ALABAMA'S public lands
The network of state parks and the lands included in the Forever Wild Land Trust represent a commitment to preserving Alabama’s open spaces and making them accessible to everyday citizens. They were established with the understanding that everyone deserves to experience nature, and that there is a value in preserving nature for nature’s sake. Because these places have become destinations for tourists and locals alike, they have also contributed to the economic health of the nearby communities. A 2014 study by the University of Alabama estimated the economic impact of Alabama’s state parks at $375 million. In 2017, the Trust for Public Land found that for every $1 invested in the Forever Wild Land Trust, $5 returned to Alabama in natural goods and services. Clearly, we can’t afford to lose our state parks and public lands, both for their intrinsic value and their quantifiable impact on our communities and economy.
Alabama's state parks
From 2010 to 2015, the state of Alabama required administrative transfers of funding from the Department of Conservation and Natural Resources, appropriating money earned by license fees and state park entrance costs into the General Fund. As a direct result, five of Alabama’s 22 state parks closed in October 2015, and an additional six parks reduced their services and hours. Thanks to the public outcry in support of Alabama's state parks, a constitutional amendment appeared on the 2016 ballot to permanently protect parks' funding. That amendment passed with 80% of the vote, and Alabama's state parks can now keep the money they earn and reinvest it in maintaining and upgrading the properties that locals and visitors alike love.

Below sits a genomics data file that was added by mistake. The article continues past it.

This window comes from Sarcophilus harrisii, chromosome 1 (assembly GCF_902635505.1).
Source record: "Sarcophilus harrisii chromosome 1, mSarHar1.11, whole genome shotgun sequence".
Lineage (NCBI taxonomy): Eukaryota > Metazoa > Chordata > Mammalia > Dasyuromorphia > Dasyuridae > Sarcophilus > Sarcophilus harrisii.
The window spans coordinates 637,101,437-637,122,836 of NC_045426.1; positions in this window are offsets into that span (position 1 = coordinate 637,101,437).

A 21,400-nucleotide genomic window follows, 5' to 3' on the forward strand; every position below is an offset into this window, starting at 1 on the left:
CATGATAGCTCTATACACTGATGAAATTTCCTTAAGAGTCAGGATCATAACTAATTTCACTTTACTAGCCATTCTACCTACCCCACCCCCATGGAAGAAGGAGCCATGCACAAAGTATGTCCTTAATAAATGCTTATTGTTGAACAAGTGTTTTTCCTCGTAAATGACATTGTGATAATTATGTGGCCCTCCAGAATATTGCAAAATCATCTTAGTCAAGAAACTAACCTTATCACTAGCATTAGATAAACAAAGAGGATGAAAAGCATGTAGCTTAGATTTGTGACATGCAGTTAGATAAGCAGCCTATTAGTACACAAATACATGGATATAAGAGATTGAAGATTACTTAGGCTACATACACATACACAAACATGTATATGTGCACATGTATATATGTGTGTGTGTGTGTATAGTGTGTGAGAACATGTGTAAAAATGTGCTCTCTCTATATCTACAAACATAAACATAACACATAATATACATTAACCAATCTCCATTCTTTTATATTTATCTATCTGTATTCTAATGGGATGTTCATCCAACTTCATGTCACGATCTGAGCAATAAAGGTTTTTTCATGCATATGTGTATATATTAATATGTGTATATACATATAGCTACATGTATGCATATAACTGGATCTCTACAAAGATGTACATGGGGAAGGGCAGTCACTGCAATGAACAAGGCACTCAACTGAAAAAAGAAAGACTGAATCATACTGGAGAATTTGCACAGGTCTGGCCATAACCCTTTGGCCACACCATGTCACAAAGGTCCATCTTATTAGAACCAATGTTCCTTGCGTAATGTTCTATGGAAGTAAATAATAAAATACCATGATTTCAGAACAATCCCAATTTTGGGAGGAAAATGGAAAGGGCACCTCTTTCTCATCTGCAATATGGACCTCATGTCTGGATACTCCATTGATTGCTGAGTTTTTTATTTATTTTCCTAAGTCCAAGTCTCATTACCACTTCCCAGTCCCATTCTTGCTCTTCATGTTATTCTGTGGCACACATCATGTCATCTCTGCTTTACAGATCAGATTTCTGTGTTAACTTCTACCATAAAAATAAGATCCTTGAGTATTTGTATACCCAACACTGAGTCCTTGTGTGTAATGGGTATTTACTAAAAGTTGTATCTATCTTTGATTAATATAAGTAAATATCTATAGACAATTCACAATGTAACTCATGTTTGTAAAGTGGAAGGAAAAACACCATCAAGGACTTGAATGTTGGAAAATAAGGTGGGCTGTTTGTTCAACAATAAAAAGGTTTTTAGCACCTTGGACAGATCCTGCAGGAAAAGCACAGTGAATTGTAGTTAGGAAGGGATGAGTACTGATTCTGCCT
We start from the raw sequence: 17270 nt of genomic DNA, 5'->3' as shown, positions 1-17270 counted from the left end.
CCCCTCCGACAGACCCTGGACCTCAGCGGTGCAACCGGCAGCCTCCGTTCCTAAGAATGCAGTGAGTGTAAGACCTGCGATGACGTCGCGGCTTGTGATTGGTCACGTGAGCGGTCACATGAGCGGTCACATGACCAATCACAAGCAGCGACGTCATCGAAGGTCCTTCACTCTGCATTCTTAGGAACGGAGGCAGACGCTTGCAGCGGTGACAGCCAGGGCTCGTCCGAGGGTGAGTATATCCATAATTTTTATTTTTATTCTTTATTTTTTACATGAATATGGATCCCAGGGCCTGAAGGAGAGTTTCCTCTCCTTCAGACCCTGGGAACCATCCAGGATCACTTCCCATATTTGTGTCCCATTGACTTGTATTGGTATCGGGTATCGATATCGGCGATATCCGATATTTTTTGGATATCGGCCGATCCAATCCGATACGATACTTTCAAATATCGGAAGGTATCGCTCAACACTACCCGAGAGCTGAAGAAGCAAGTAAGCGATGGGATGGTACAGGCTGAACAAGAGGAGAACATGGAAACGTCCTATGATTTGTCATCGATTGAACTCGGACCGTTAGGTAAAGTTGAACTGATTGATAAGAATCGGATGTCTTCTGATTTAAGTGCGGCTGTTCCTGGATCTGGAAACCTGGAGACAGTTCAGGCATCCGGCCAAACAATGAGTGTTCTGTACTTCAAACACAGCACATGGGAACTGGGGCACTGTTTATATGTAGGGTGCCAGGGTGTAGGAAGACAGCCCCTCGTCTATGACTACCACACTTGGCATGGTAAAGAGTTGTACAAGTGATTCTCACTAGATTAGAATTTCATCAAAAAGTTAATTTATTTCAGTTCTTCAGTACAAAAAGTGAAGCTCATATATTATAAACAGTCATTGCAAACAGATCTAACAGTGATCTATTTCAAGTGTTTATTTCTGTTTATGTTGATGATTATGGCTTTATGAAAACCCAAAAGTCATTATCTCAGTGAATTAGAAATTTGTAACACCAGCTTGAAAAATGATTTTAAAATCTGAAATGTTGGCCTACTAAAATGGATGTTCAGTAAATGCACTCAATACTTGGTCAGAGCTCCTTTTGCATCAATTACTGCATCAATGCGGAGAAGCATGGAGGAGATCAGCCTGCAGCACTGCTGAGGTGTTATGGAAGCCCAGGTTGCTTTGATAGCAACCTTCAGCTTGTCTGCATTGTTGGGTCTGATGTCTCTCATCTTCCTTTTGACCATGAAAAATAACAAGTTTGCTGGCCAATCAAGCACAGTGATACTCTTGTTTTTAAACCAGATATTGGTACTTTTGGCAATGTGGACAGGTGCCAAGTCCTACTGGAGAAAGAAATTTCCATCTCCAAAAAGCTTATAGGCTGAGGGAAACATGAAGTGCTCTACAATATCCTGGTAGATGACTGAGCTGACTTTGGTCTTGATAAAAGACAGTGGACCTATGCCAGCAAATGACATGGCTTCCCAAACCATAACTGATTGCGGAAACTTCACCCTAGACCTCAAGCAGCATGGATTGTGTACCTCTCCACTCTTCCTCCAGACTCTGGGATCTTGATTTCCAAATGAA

Forever Wild LAND TRUST
The Forever Wild Land Trust purchases land from willing sellers and preserves it using money generated from the Alabama Trust Fund, which houses revenue from offshore drilling in Alabama's waters. Forever Wild was overwhelmingly renewed for another 20 years by a statewide vote in 2012. During the 2015 legislative session, efforts were made to defund the trust but that bill was swiftly defeated thanks to hundreds of calls, emails, and letters to elected officials demanding that the state's most popular conservation program be preserved. Beyond the natural goods and services Alabama receives by preserving land, communities are able to leverage Forever Wild properties into destinations for recreational tourism. This not only brings in new visitors and new revenue, it also makes our small towns and rural areas even more attractive places to live.
For a full list of places to hunt, fish, camp, bike, canoe, or simply be outdoors, click here.